I met one of the organisers Roger Dalton and he was thrilled at the way it had all gone.
This sort of event is exactly what the town needs, and the quayside was stuffed with thousands of locals and visitors.
I ended up being kidnapped by the Royal Dorset Sailing Club and enjoying a quiet ale or two with members and one or two councillors.
They really have revamped the place in real style and with its big windows and high ceiling the atmosphere is quite excellent.
I have to say that my favourite stand was the model boats. They'd created a large pond where these top class models were being sailed around. The little boy in me!
I must pass on my congratulations to the organisers. A great event and I am already looking forward to next year's.
Fri, 8 Jul
An early morning meeting was cancelled at the last minute, so I found myself in the office catching up on a range of issues, not least the future of the library service in Dorset.
At midday I headed down to Portland to visit Southwell Primary School. The head had kindly invited me to address the school at 1330 during their assembly.
So, at the appointed time, I faced c400 attentive little faces and explained as simply as I could what I did in Parliament and down here in the constituency.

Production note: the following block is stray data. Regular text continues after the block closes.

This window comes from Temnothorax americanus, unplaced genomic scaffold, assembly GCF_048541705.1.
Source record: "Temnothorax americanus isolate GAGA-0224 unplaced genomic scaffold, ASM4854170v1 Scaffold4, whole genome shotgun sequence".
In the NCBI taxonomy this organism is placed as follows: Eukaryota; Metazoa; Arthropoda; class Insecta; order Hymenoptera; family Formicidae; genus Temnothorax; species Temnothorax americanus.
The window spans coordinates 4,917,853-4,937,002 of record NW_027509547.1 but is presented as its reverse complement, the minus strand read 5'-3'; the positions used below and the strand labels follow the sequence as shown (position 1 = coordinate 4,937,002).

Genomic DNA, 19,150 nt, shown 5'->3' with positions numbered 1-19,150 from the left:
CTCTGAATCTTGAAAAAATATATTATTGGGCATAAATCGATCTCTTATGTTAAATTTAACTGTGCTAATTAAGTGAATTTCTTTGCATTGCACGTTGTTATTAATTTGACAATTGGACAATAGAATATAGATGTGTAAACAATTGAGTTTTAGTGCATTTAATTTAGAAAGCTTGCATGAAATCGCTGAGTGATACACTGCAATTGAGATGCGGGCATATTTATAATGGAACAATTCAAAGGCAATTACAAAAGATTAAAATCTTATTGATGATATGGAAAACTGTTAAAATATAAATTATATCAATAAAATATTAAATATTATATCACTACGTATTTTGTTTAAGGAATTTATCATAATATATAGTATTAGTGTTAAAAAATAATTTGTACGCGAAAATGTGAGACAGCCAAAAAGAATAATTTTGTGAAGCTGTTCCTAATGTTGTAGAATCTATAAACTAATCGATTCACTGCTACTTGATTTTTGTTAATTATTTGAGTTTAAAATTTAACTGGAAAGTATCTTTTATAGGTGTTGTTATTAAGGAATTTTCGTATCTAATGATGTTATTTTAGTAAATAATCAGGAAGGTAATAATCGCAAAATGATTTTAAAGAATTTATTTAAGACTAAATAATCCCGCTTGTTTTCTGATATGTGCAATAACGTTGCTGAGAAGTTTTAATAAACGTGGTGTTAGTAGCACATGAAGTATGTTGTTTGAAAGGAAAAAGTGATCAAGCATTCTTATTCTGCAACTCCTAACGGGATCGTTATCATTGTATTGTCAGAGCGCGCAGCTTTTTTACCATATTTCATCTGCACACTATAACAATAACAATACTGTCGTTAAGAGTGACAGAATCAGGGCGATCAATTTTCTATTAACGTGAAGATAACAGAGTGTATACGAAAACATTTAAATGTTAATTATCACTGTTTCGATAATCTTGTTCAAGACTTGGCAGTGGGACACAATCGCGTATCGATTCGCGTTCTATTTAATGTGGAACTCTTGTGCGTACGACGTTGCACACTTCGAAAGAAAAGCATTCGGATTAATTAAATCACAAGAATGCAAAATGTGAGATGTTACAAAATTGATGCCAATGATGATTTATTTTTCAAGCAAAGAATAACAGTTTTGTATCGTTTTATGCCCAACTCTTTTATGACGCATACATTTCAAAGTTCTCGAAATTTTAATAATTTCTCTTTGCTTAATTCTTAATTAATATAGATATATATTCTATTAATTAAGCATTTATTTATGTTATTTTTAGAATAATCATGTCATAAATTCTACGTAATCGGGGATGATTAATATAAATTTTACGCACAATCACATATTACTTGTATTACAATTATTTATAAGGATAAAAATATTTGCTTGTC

A lengthy question and answer session followed, and as always the questions were pertinent and testing!
Eventually, we all got so hot in the small gym that the head called a halt and we all filed out into the fresh air.
I had time to then drive to Weymouth to attend my regular surgery. Again, so many deserving cases and I will of course do all I can to help them.
In the meantime, the phone hacking story gets bigger and bigger. I really is a disgrace what was done and there is no excuse for hacking into people's phones, whoever they may be.
I suspect the net will widen as the guilty take others down with them. That's normally the way in these matters, and I for one shall not be shedding any tears.
Popped into hospital in the evening to have some stitches out. I did survive!
Thu, 7 Jul
After my morning indulgence, I was in my office working on constituency correspondence, articles for the local paper and arranging my diary for the days ahead.